Get the Energy Sector Off the Dole
by Jeffrey Leonard (Washington Monthly) Why ending all government subsidies for fuel production will lead to a cleaner energy future—and why Obama has a rare chance to make it happen.
…If President Obama wants to set us on a path to a sustainable energy future—and a green one, too—he should propose a very simple solution to the current mess: eliminate all energy subsidies. Yes, eliminate them all—for oil, coal, gas, nuclear, ethanol, even for wind and solar. It will be better for national security, the balance of payments, the budget deficit, and even, believe it or not, the environment. Indeed, because wind, solar, and other green energy sources get only the tiniest sliver of the overall subsidy pie, they’ll have a competitive advantage in the long term if all subsidies, including the huge ones for fossil fuels, are eliminated. And with anti-pork Tea Partiers loose in Washington and deficit cutting in the air, it’s not as politically inconceivable as you might think.
…Energy subsidies take many forms. …Most are in the form of tax benefits, such as the deduction for “intangible drilling costs” (labor, repairs, hauling, you name it) in oil exploration—a notoriously abused provision of the tax code.
…But one thing about them is easy to summarize: they are heavily tilted toward fossil fuels. Government statistics show that about 70 percent of all federal energy subsidies goes toward oil, natural gas, and coal.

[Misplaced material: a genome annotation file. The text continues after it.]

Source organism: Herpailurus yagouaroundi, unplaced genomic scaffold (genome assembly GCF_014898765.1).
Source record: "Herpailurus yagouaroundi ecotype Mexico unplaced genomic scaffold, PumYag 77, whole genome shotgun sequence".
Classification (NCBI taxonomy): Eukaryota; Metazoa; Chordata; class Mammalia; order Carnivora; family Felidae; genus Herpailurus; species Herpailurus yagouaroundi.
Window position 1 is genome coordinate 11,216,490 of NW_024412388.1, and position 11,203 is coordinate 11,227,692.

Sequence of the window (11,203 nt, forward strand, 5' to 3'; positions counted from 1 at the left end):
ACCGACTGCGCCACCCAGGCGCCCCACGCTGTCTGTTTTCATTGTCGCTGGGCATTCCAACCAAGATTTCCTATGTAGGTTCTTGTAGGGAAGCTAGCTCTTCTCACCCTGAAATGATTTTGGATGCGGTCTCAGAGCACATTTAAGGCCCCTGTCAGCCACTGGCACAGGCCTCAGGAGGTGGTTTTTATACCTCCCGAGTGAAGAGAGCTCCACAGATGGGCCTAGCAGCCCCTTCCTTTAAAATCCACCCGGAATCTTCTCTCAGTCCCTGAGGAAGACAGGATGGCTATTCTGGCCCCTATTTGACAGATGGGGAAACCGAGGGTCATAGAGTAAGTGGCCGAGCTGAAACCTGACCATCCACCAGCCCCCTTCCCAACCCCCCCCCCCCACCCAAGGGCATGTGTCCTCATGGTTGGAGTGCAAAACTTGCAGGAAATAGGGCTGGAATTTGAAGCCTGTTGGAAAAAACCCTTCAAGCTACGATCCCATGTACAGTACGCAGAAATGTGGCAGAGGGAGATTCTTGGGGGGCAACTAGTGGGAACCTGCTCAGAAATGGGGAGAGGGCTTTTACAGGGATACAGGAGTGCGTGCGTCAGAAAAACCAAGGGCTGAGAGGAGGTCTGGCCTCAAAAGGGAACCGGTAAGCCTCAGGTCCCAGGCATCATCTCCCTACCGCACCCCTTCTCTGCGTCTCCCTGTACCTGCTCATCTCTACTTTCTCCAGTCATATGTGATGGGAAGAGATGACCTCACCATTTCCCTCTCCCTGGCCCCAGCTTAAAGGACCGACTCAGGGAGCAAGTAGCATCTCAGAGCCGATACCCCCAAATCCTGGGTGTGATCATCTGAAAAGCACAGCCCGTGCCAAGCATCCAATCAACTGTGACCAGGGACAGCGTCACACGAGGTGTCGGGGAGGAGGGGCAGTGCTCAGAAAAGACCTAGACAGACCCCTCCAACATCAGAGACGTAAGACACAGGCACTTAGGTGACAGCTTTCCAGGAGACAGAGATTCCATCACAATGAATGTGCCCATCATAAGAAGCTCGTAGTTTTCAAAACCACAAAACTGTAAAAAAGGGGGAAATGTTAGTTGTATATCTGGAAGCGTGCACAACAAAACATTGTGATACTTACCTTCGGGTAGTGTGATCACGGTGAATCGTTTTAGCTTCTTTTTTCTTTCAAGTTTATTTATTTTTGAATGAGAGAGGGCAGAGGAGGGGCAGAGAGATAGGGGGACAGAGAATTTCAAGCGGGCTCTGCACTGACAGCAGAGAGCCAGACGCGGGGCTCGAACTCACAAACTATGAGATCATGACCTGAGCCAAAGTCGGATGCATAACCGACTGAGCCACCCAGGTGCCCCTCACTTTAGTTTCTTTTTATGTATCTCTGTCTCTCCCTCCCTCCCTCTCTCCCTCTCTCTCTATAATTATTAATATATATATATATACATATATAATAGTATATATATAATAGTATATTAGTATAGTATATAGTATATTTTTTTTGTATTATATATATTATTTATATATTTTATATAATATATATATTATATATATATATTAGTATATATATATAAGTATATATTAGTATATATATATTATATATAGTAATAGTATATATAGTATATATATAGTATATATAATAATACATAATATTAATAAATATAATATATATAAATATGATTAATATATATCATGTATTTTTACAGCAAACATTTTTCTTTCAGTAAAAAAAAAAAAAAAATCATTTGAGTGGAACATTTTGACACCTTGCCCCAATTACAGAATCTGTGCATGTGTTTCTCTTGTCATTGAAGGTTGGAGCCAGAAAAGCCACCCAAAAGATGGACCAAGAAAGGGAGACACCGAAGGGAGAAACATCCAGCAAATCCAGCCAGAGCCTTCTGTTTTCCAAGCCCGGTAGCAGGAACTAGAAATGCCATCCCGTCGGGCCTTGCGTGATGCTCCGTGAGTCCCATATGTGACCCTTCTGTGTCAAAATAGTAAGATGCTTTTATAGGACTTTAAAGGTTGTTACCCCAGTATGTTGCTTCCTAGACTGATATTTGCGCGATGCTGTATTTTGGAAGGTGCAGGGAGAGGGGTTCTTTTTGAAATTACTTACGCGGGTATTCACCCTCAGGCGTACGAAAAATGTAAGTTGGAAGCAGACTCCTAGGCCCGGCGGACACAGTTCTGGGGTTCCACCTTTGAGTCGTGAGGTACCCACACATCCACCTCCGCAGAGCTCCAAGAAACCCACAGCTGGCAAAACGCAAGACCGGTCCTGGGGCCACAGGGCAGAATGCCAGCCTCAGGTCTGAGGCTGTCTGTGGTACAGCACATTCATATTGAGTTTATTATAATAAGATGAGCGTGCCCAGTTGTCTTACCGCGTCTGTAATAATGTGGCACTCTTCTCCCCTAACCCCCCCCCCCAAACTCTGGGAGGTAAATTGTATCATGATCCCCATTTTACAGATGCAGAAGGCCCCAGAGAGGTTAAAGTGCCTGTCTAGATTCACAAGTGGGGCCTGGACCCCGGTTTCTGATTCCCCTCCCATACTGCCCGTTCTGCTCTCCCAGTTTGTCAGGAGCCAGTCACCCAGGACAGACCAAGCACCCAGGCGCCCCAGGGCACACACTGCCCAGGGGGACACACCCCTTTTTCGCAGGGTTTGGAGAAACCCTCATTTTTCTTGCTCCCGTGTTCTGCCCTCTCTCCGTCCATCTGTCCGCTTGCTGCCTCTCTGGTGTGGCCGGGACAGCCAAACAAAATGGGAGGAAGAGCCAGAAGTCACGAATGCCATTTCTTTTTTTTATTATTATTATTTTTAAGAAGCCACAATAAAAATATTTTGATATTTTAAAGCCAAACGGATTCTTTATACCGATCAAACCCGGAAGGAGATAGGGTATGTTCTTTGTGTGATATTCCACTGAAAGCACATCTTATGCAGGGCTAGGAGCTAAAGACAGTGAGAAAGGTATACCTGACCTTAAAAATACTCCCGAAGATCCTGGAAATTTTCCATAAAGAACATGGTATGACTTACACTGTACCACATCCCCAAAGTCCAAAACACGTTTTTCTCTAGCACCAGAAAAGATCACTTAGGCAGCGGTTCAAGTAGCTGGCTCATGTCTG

…None of these estimates account for continuing support to the nuclear industry, estimated to be about $1 to $2 billion…
…There are plenty of hidden subsidies, too. We place a cap on liability for accidents (like the BP oil spill). We offer the nuclear industry large loan guarantees. And, of course, we maintain an immense military embroiled in the Middle East and elsewhere as it tries to secure access to energy resources around the globe.
…The single biggest energy subsidy, worth some $2.2 billion per year to the oil industry, doesn’t even support domestic production. It is a tax break, first inserted into the Internal Revenue Code in the 1950s, that allows American oil companies to subtract the royalty payments they make to foreign governments from the corporate income taxes they owe at home. This is a super-sized benefit, since a royalty is paid on the total value of oil extracted, while income taxes are paid on only the profits after all expenses. Even worse, of course, the tax break creates an incentive for oil companies to import petroleum, only increasing and perpetuating our dependence on foreign oil.
…Emphasizing the elimination of existing subsidies and the creation of a level playing field would benefit green energy sources by enabling them to fit into rational long-term energy supply strategies pursued by public utilities, while also allowing the whole energy sector to respond better to price signals and consumer demands.
…Government has a legitimate and vital role to play in dramatically accelerating this evolution. It should invest heavily in long-term research and development to hasten the progress of new energy technologies. It should stiffen regulations on coal use and all fossil fuels so that the fuel’s environmental and health costs are born by industry and reflected in its price. It should make sure that natural gas produced from hydraulic fracturing techniques is environmentally responsible. And eventually, when the political climate is right, it should impose a tax on carbon.